Rose: So, here’s the challenge: you have an object hurtling through space at 17,000 miles per hour. It’s also spinning, and you don’t necessarily know how fast it’s spinning, or even whether it’s still going to be spinning at the same speed by the time you get there. And you have to go up, and try to grab this object, and bring it down to Earth, without running into any of the other things that are also orbiting Earth. No problem right!?
There are all kinds of proposed solutions here, and Andrew and his team looked at a lot of them.
Andrew: We started with the idea, of course, a robotic arm. Then we looked at some more exotic ideas, like using a fishing net or some sort of net type thing that has been around, of course, for thousands of years and has been re-engineered by humans many times. We also looked at using a harpoon to shoot and grab the target. And then we studied some other concepts, like using glue, or hooks, or straps, or something else. Or a type of spider web concept, where we’d fly around the satellite to put some sort of silk, and then wrap it up slowly.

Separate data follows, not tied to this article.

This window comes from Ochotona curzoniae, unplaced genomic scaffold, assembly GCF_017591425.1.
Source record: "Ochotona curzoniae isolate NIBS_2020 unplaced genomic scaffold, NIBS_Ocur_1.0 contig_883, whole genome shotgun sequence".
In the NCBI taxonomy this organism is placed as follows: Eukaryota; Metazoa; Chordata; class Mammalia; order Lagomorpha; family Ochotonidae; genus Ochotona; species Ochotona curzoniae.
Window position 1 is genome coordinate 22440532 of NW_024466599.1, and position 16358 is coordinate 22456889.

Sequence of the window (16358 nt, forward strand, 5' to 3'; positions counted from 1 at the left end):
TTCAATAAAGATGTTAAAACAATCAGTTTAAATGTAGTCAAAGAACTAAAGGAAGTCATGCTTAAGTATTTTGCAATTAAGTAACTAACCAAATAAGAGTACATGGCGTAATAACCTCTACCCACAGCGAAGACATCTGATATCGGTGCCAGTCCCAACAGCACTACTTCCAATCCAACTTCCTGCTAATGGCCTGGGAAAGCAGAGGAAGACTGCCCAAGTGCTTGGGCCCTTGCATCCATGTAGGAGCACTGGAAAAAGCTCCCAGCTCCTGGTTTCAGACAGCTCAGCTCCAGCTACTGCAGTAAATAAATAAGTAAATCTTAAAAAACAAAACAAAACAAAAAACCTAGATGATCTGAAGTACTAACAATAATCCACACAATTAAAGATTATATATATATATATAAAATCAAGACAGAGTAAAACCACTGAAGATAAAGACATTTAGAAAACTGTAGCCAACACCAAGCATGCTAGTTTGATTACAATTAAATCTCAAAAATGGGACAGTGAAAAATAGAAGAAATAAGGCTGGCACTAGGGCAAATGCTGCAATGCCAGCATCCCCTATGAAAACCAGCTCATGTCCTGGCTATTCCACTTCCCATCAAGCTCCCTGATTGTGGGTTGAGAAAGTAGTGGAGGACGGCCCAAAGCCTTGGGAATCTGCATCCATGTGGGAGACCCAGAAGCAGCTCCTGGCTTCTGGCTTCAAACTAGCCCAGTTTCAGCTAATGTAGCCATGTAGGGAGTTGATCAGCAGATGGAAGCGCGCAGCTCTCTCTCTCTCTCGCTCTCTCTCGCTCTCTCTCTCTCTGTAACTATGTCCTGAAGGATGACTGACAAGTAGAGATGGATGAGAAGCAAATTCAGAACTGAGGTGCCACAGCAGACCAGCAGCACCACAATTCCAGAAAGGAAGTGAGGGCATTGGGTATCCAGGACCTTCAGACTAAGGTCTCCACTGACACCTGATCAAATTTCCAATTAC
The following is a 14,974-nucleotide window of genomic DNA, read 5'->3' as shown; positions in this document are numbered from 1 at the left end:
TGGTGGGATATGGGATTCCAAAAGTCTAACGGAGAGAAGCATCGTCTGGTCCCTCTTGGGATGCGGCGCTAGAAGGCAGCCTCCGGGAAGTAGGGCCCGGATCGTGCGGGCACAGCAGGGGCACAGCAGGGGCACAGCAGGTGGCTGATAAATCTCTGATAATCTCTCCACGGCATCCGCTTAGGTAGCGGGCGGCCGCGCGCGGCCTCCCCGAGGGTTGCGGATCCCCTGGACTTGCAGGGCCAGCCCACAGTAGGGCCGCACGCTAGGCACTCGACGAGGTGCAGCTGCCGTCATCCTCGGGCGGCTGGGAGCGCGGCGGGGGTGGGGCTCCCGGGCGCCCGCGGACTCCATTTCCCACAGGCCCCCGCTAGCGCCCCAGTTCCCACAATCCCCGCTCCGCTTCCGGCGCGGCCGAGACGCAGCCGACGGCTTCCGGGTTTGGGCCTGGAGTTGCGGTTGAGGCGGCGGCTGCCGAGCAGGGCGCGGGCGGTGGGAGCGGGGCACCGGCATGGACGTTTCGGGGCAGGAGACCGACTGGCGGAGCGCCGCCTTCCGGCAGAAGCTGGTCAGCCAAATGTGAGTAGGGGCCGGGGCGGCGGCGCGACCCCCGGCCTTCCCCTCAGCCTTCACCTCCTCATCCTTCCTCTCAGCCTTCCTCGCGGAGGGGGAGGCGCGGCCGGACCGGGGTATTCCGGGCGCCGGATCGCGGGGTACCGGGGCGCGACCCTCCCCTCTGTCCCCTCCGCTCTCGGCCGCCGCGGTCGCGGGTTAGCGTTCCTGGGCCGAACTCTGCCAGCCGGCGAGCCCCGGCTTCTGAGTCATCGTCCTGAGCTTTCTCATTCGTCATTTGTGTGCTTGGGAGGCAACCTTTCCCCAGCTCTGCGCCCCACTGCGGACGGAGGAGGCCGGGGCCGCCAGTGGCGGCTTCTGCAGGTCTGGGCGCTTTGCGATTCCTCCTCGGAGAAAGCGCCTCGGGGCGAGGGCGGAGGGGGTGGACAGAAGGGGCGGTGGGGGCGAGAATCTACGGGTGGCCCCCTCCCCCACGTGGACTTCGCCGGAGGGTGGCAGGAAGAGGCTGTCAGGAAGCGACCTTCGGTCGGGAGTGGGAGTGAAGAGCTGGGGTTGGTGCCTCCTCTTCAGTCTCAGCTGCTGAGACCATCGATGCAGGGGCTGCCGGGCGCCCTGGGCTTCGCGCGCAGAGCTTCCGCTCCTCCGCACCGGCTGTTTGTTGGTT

Rose: You might remember that Loren mentioned the harpoon idea too. But Andrew and his team at ESA actually rejected the harpoon idea pretty quickly.
Andrew: One of the biggest issues with the harpoon concept is that the satellite that we want to capture, the satellite will have been in orbit for fifteen or twenty years, and the material on the surface of the spacecraft will have been going in and out of sunlight; will have been thermally heated up, then cooled to very extreme temperatures.
Rose: These conditions can be really, really hard on even the strongest materials. But there’s not good way for scientists like Andrew to simulate how these conditions specifically impact each material. They can’t even accurately model what each material might be like, at this point. Which means that when they shoot the debris with the harpoon, they’re not exactly sure what might happen.